Here are some of the questions that linger in my mind after my sweat sessions: “how effective was my workout?” “why are things getting easier?” “why don’t I feel as challenged as I did a few months ago?” “why am I not dropping weight as fast as I was?” “why am I not seeing results as fast as I was?” Honestly, the whirlwind of unanswered questions used to multiply in my mind when it came to evaluating the effectiveness of my fitness routine.
Like most people, I am eager to see results and keen to feel the difference the next time I workout, but what I found challenging was how to evaluate myself because I’ve always been active all my life. I never lost my fitness routine, even after my days as a high school athlete, aside from when I was ill or injured. Measuring effectiveness became an afterthought (or sometimes not a thought at all), because what I knew was that I was meeting the minimum recommended hours by health experts. All I thought about was as long as I am working out and sweating I am improving my fitness. Not until my education in personal training do I now understand some of the important principles to think about when evaluating the effectiveness of my routine:
#1 - Progression
What’s important to consider in regards to progression in fitness is, “how am I progressing my fitness?” or “how am I progressing the challenge I place on myself?” As humans we tend to complain about boredom when things get too ‘routine’, but the truth is we are also uncomfortable with change (whether mentally, physically, or in other aspects in life).
In fitness, it is important to keep the body challenged. The body naturally adapts to exercise, think about doing your first push up (or lack of ability to do a proper one), then think about the progression between the first attempt to the most recent attempt (that is if you’ve been working on them of course!). There’s a drastic difference in ability thanks to our body’s ability to adapt!
This is why progression is important, without progression, the body becomes stagnant. Progression is the key to improving our level of fitness and this can be done is so many ways, but here are some tips:
- Increasing repetitions
- Increasing weight(s) used for a specific exercise (e.g. I can complete 12 repetitions of chest presses with two 7kg [approx. 15.4lbs] dumbbells, therefore I can induce progression by increasing my repetitions or to increase the weight I lift).
- Increasing frequency of training (e.g. instead of twice a week move up to three or four)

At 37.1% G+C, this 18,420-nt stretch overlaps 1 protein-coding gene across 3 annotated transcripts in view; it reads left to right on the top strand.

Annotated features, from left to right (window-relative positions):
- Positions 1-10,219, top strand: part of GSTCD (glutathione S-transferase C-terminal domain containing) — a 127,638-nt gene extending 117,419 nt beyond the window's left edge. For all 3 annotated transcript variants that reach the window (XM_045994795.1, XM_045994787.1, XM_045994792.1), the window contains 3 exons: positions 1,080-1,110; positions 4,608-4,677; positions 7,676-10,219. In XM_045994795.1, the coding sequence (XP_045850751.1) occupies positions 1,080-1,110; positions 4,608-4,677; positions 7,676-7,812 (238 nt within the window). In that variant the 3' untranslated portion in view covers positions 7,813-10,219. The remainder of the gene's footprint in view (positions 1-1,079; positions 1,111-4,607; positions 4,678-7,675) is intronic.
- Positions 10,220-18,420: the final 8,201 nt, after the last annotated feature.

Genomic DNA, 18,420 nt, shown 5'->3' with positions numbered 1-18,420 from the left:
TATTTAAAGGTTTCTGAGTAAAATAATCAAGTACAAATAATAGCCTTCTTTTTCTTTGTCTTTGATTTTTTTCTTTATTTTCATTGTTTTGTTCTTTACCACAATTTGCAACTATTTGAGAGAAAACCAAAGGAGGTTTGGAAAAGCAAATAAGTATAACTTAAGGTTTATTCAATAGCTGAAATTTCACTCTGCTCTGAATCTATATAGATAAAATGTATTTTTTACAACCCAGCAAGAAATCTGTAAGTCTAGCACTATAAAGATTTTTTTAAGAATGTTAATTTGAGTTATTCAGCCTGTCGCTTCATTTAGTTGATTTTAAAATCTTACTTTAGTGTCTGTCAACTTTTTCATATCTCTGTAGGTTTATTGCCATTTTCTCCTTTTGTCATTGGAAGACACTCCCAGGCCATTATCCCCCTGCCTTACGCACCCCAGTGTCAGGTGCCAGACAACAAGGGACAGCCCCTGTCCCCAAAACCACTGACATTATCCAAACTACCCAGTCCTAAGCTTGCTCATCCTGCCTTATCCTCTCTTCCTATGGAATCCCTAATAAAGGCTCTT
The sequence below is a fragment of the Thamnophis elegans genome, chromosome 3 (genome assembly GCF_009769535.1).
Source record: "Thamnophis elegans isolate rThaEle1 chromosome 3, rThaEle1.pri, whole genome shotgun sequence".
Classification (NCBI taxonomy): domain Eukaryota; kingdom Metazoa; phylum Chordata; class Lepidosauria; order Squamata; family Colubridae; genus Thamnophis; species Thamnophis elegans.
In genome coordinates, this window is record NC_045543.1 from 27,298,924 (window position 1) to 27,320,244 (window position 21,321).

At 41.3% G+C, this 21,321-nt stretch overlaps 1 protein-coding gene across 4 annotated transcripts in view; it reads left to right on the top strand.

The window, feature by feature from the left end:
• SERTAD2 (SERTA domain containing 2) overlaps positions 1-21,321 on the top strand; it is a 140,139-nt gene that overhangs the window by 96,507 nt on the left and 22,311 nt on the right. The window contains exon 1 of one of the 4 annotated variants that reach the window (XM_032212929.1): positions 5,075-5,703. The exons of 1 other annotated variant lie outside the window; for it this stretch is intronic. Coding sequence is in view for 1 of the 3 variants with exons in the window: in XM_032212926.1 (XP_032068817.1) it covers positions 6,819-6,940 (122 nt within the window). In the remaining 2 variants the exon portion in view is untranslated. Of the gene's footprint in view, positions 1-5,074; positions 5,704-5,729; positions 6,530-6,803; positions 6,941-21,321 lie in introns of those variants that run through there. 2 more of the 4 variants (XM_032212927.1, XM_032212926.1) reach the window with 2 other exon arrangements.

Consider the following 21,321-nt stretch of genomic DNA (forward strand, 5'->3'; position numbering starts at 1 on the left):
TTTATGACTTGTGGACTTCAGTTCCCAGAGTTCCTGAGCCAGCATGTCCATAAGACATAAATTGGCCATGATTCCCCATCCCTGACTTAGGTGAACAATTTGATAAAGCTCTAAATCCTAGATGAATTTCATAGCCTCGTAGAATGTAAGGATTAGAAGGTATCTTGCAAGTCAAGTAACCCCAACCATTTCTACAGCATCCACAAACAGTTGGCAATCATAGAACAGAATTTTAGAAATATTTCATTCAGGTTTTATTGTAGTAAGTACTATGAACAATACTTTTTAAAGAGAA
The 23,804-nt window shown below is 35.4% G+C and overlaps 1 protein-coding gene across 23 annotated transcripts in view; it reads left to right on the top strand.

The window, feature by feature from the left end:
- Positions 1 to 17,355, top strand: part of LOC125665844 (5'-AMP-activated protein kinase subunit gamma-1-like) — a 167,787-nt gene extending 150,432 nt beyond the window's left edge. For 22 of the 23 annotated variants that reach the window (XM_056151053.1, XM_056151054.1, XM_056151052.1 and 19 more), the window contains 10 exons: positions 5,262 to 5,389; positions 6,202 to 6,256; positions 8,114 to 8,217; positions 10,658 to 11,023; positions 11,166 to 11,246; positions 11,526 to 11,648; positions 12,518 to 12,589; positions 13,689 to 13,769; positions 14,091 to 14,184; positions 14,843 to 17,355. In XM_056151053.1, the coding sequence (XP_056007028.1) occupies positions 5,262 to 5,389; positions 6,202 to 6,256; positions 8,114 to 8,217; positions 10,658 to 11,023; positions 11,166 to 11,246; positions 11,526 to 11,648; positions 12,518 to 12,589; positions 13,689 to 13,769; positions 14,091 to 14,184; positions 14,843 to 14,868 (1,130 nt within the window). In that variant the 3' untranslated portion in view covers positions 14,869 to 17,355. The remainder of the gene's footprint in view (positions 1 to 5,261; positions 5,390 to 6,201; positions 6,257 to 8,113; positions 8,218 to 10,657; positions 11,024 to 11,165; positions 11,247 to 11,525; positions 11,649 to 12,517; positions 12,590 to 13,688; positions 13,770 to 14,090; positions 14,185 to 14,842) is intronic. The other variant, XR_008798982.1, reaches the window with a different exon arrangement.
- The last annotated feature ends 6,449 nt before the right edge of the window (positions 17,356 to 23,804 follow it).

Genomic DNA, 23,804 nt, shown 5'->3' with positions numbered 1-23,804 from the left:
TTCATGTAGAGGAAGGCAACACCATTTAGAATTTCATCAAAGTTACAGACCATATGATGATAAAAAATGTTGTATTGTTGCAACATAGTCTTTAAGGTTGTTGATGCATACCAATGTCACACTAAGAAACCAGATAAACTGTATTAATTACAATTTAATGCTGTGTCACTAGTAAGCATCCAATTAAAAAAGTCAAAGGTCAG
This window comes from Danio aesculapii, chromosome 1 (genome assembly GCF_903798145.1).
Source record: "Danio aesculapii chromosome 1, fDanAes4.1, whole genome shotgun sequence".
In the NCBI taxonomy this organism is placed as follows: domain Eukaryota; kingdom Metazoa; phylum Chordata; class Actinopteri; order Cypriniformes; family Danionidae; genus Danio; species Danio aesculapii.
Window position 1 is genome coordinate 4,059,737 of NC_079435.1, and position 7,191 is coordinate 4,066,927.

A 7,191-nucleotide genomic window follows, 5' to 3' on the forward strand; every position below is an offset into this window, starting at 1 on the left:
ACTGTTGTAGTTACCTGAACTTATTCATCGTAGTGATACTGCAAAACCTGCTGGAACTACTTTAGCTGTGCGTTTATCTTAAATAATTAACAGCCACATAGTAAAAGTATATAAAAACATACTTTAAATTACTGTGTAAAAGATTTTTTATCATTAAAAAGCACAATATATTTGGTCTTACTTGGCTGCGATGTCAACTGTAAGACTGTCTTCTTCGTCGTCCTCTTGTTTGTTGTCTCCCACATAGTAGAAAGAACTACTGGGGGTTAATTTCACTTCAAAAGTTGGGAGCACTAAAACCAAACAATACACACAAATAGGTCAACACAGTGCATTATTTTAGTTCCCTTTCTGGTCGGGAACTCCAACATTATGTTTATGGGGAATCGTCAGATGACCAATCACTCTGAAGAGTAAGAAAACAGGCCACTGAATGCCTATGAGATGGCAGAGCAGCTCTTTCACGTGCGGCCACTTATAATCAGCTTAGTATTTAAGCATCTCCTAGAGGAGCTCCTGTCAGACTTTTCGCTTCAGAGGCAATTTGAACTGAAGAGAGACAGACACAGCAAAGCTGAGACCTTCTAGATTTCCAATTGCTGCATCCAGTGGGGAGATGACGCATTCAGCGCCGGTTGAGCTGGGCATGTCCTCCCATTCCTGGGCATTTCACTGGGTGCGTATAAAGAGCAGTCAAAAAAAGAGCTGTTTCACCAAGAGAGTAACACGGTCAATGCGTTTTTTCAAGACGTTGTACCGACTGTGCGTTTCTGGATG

- Incorporating new workouts (e.g. if you’re a yogi, maybe adding a circuit class into the week would be handy)
#2 - Regularity
It is important to maintain regularity in training routines because any progress made or any physiological adaptations the body makes is impermanent. Yes, you heard me right! What’s at play here is the principle of reversibility and the principle of diminishing returns. In simple terms, these two principles outline the unavoidable physiological truth in which the body operates with; adaptations can happen positively or negatively, it is part of the body’s natural state of development.
This is why I advocate for fitness as a lifestyle choice rather than a method for weight loss because the strength of the weight loss industry tends to cloud this distinction.
#3 - Overload
Overload identifies the specific need in strength training to increase the weight load or resistance in order to maximize the capacity for strength development. This is important because not everyone does strength training, especially as a female in Asia, there’s a certain taboo to the idea of strength training.There’s a great fear in getting too big or too muscular, but the reality is in order to achieve more strength and get stronger, strength training, whether with weights, body weight, or resistance is important (remember: the more muscles we have the more calories we burn at rest). There’s a whole lot to gain with weights and strength training in general, but the main benefits are to assist in progression and more importantly the health and physiological benefits which come with it; like an increase in bone density.
There are plenty of reasons to train and sweat but having a better understanding of the full scope of the benefits which go along with training is also beneficial in helping to create longevity in routine. These guidelines helped me to understand the value of getting comfortable in discomfort. Following the same routine is always what's comfortable, but it’s more important to challenge the body in order to catalyze positive development in my health and fitness. We all want to make all our efforts count, so it’s time to stay conscious about what we do!